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Wellness - Campus Examples

Page history last edited by Dominique Dore 1 year, 9 months ago

Front Page / Bonner Program Resources / Training and Enrichment / Wellness / Campus Examples




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The following examples have been gathered of promising practices and infrastructure for supporting wellness in higher education, both within and beyond the Bonner Network. Feel free to share others.



  • 30 Great Schools Promoting Healthy Living on Campus: This web article highlights 30 diverse colleges and universities across the nation that make student wellness an integral part of their campuses holistic approach to learning.  One "Bonner School" is included in the list - Brown University in Providence, Rhode Island.


  • Campusmindworks.org (University of Michigan): The Campus Mind Works website was created to support University of Michigan students who have been diagnosed with a mental health disorder, as well as students who are looking for strategies to maintain positive mental health.



Specific Bonner Schools

  • Berea College - Thrive: At Berea College, the institution has developed 8 dimensions of wellness including:
    • Emotional
    • Financial
    • Intellectual
    • Occupational
    • Physical
    • Social
    • Spiritual
    • Sustainable

Additionally, the Quality Enhancement Plan (QEP) focused on wellness. It developed a First-Year Residential Experience Supporting Health (FRESH) Start and a number of curricular and co-curricular programs. Learn more at: www.Berea.edu/freshstart/


  • Earlham College - Athletic and Wellness Center: Earlham College takes a broad-based approach to promoting student wellness on its campus.  Several of the college's administrative offices collaborate to help its students achieve a successful balance of mind, body, and spirit.


  • Washington and Lee University - Mental Health and Wellness: W&L promotes mental health and wellness through a variety of mechanisms on its campus.  Specific programs have been designed to utilize resident advising, peer counseling, and the professional services of the university's counseling center to support and enhance the development of the whole person.


  • Brown University - Health and Wellness: Brown University has committed itself to promoting balance as a part of its overall experience.  The University Health Services, Counseling and Psychological Services, and Recreational Sports and Fitness offices offer a variety of programs and services to the university's stakeholders. 


  • Rutgers University - New Brunswick Flags of Peace Project: In response to a recent uptick of violence in New Brunswick, NJ, the Rutgers Bonner Leader Program and the Collaborative Center for Community Engagement partnered with Windows of Understanding to create the Flags of Peace project. The flags feature artwork and affirmations for peace and wellness in the community created by Rutgers staff and students, community organizations, and New Brunswick residents.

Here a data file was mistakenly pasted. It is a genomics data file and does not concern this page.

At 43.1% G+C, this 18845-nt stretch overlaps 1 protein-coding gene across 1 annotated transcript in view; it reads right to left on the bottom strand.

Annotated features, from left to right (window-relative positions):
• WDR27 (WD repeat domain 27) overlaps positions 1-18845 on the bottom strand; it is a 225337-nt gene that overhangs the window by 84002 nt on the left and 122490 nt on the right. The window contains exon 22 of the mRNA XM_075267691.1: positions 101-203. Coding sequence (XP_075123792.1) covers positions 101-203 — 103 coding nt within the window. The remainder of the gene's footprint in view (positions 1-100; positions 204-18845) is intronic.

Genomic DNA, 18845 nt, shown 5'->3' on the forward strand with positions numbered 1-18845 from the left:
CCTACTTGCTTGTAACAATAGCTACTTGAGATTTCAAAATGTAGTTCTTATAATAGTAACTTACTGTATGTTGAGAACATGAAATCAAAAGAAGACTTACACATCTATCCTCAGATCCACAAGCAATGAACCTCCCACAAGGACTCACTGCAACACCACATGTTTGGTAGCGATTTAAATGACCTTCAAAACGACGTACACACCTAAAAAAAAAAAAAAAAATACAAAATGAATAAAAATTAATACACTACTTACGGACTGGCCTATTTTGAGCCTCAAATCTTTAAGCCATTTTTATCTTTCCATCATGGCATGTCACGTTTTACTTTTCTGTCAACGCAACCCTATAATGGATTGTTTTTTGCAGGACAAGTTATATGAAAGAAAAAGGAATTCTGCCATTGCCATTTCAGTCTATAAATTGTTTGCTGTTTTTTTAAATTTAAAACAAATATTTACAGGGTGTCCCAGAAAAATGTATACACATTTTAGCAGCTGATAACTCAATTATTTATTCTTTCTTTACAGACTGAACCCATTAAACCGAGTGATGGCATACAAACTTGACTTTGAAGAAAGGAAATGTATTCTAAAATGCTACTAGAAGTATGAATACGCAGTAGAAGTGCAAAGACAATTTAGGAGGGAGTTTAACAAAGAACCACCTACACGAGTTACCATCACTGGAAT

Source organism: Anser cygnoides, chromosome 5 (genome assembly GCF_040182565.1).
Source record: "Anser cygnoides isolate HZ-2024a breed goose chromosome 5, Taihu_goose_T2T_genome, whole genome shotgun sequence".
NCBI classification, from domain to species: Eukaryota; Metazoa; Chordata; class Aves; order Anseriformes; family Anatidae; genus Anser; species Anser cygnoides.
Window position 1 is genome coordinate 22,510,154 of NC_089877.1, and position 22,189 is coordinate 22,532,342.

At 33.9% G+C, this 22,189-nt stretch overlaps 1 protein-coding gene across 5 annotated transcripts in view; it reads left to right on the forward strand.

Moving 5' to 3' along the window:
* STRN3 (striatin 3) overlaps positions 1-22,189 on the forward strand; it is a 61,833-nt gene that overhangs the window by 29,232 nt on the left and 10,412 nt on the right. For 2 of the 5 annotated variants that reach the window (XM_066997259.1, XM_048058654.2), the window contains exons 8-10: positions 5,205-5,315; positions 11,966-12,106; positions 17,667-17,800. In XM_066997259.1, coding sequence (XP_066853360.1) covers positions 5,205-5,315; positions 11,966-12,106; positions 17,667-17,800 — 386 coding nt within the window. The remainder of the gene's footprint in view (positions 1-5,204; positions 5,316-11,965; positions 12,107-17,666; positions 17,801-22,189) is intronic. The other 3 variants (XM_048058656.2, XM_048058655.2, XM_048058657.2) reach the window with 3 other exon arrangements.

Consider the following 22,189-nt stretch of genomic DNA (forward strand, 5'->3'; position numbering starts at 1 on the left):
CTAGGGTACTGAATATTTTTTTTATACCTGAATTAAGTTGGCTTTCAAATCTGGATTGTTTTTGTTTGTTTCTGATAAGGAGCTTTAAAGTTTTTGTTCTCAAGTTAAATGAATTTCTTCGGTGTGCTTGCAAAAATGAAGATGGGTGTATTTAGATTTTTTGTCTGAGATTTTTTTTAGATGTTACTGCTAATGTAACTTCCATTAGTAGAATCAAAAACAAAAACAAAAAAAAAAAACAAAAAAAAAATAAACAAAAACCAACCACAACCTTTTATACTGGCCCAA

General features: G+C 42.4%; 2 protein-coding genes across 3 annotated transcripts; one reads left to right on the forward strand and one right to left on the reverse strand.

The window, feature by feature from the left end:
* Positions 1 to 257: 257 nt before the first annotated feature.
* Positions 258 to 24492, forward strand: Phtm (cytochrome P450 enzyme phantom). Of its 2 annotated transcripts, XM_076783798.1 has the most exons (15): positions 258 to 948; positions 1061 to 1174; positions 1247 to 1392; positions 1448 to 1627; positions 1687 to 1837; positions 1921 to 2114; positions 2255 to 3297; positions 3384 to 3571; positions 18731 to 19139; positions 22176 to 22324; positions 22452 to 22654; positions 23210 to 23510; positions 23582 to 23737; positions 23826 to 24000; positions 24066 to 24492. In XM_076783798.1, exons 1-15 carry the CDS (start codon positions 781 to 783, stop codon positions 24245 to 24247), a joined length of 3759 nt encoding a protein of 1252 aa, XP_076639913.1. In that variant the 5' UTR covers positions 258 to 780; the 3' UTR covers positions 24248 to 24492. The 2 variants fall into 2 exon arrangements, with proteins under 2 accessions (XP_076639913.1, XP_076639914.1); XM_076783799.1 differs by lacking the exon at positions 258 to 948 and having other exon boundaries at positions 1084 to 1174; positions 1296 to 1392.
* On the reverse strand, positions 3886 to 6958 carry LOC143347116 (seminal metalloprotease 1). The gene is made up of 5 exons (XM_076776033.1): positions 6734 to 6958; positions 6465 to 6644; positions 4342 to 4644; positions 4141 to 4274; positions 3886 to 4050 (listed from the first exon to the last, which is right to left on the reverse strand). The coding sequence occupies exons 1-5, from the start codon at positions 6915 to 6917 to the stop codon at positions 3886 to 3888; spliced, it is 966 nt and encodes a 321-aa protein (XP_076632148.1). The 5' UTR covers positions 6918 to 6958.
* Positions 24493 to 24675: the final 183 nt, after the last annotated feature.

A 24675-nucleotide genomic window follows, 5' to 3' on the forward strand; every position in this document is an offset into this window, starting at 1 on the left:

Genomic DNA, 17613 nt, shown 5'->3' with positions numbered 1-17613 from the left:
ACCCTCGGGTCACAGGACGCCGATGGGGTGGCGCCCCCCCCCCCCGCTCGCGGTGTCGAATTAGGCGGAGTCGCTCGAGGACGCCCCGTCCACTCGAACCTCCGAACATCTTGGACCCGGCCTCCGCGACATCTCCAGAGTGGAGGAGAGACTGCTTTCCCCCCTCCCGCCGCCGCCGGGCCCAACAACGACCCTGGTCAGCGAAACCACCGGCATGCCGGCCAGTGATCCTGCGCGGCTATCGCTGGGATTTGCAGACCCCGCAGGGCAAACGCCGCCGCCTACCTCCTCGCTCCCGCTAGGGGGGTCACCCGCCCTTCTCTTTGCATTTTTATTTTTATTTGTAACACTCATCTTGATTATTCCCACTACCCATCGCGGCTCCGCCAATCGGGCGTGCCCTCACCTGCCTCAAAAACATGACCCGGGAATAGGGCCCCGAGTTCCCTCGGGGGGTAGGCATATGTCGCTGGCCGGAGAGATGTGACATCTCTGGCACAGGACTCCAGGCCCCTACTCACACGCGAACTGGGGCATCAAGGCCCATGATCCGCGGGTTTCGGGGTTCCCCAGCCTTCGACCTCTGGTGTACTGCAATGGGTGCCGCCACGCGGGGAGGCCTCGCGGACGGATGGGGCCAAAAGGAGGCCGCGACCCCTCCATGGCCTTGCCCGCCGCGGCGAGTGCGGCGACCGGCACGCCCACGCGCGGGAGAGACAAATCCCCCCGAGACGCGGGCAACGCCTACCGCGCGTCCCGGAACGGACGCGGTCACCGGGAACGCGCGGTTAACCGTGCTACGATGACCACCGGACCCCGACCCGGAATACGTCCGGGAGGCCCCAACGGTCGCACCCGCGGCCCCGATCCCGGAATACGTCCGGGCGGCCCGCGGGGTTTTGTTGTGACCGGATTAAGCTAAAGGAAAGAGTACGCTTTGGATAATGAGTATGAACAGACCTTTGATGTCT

• Spelman College - The Wellness Center: Spelman College has an established Wellness Center on its historic campus in Atlanta, Georgia.  Students can access a variety of programs and services that meet their interests and fit their unique needs.


  • University of Richmond - UR Well Services: U of R has designed a holistic approach to student wellness incorporating resources in the following areas: 1) Alcohol and substance abuse; 2) Fitness; 3) General health; 4) Nutrition; 5) Relationships; 6) Sexual health; 7) Sleep; and 8) Stress, anxiety, and depression.


  • College of St. Benedict/St. John University - Counseling and Health: CSB/SJU's counseling and psychological services, health promotion initiative, and student health services work in tandem to support a healthy and well-balanced campus culture.  Healthy decision making, personal growth, and academic success are the desired outcomes of the university's wellness programs. 


  • Mars Hill University - B-Love Events: Through the B-Love initiative, Mars Hill University focused on connecting students and the community after COVID-19. These events included a tailgate, movie night, and game night. At these events, Bonner Scholars gather in the Center for Community Engagement office to connect with their peers, community members, and Bonner alum.  




  • Rhodes College - Mental Health Accommodations: Understanding that mental health obstacles affect both Bonner experience and academic performance, the Bonner Coordinator piloted mental health accommodations. The goal was to incentivize supportive services in the hope that student would utilize them and avoid major setbacks. Official diagnoses for accommodations are not required due to many mental health issues starting to present themselves between the ages of 18-24, and for some, diagnoses aren’t accessible. To receive accommodations, students are required to have a 1-on-1 with the Bonner Coordinator to discuss concerns. Depending on the nature of the concerns, students receive a combination of accommodations. For example, if a student were struggling with ADHD, they would be connected with free ADHD coaching sessions offered by the Office of Disability Services, and be allowed to log 1 hour as an incentive to attend. Similarly, if a student were struggling with depression, they would be connected with the Counseling Center and log 2 hours of counseling per week. The accommodations were very effective. The effects of the accommodations were directly proportional. The more students felt their mental health was being treated seriously, the more proactive they became in utilizing the services offered on campus. To learn more about mental health initiatives, connect with the Bonner Program staff at Rhodes!